Here’s the full letter:

Headquarters  Army of Northern Virginia
January 11, 1865
Hon. Andrew Hunter
Richmond, Va.:

Dear Sir:

I have received your letter of the 7th instant, and without confining myself to the order of your interrogatories, will endeavor to answer them by a statement of my views on the subject.  I shall be most happy if I can contribute to the solution of a question in which I feel an interest commensurate with my desire for the welfare and happiness of our people.

Considering the relation of master and slave, controlled by humane laws and influenced by Christianity and an enlightened public sentiment, as the best that can exist between the white and black races while intermingled as at present in this country, I would deprecate any sudden disturbance of that relation unless it be necessary to avert a greater calamity to both.  I should therefore prefer to rely upon our white population to preserve the ratio between our forces and those of the enemy, which experience has shown to be safe.  But in view of the preparations of our enemies, it is our duty to provide for continued war and not for a battle or a campaign, and I fear that we cannot accomplish this without overtaxing the capacity of our white population.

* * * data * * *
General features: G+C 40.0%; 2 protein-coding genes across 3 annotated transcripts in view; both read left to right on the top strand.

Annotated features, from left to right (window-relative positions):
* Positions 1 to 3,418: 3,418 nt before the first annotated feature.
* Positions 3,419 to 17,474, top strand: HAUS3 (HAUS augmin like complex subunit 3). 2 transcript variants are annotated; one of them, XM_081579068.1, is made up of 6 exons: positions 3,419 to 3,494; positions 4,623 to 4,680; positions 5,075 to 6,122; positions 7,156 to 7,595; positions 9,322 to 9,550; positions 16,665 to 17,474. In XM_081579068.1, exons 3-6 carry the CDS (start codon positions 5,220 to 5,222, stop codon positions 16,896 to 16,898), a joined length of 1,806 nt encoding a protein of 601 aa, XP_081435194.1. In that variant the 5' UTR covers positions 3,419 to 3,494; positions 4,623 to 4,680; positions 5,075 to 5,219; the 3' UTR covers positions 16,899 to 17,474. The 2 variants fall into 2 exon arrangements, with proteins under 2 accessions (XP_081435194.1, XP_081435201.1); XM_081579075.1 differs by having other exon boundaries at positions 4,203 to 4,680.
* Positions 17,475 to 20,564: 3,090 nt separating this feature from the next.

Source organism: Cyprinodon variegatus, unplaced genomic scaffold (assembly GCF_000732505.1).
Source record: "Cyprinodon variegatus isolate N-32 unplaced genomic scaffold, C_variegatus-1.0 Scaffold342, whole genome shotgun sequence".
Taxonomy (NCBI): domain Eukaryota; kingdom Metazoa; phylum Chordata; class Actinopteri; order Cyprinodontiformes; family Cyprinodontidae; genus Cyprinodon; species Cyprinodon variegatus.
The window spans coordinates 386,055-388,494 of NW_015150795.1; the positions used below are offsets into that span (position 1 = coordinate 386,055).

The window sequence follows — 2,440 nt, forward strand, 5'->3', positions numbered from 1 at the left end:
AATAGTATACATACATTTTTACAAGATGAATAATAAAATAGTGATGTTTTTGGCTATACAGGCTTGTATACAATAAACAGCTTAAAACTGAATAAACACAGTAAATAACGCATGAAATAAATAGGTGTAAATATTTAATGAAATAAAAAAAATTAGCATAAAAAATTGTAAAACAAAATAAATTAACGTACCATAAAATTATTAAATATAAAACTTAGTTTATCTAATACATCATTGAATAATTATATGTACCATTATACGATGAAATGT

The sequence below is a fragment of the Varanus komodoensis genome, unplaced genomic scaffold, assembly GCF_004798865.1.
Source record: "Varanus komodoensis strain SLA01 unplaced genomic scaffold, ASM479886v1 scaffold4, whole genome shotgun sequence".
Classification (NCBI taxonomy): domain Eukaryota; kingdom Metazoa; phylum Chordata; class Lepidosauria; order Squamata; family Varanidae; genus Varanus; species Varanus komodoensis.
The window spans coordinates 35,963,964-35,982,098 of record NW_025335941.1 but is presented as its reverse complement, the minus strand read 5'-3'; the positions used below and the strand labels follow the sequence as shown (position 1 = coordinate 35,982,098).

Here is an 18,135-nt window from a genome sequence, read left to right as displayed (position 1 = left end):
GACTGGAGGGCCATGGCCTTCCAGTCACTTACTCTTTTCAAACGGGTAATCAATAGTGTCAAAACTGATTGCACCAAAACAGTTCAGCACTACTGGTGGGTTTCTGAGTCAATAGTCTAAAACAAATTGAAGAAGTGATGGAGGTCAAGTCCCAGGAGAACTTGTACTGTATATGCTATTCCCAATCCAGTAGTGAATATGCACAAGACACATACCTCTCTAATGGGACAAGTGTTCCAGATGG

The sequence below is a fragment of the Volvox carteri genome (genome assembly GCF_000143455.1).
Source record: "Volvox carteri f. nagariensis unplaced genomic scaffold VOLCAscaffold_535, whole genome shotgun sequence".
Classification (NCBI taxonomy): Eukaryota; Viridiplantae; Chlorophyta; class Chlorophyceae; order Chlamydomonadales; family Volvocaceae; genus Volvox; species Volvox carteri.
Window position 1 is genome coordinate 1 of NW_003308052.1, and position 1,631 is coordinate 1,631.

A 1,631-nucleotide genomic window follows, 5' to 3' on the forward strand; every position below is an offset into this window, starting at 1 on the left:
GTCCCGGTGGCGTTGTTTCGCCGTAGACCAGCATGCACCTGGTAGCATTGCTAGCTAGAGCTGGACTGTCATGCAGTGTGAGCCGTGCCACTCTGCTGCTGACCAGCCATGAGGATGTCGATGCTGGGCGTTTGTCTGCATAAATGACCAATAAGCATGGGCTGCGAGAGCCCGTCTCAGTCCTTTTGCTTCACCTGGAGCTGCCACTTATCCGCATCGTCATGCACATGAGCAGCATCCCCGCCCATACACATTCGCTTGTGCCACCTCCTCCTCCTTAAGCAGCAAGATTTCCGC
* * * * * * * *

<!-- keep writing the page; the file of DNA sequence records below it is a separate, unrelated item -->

Should the war continue under the existing circumstances, the enemy may in course of time penetrate our country and get access to a large part of our negro population.  It is his avowed policy to convert the able-bodied men among them into soldiers, and to emancipate all.  The success of the Federal arms in the South was followed by a proclamation of President Lincoln for 280,000 men, the effect of which will be to stimulate the Northern States to procure as substitutes for their own people negroes thus brought within their reach.  Many have already been obtained in Virginia, and should the fortune of war expose more of her territory, the enemy would gain a large accession to his strength.  His progress will thus add to his numbers, and at the same time destroy slavery in a manner most pernicious to the welfare of our people.  Their negroes will be used to hold them in subjection, leaving the remaining force of the enemy free to extend his conquest.  Whatever may be the effect of our employing negro troops, it cannot be as mischievous as this.  If it end in subverting slavery it will be accomplished by ourselves, and we can devise the means of alleviating the evil consequences to both races.  I think, therefore, we must decide whether slavery shall be extinguished by our enemies and the slaves be used against us, or use them ourselves at the risk of the effects which must be produced upon our social institutions.  My opinion is that we should employ them without delay.  I believe that with proper regulations they can be made efficient soldiers.  They possess the physical qualifications in an eminent degree.  Long habits of obedience and subordination, coupled with the moral influence which in our country the white man possesses over the black, furnish an excellent foundation for that discipline which is the best guaranty of military efficiency.  Our chief aim should be to secure their fidelity.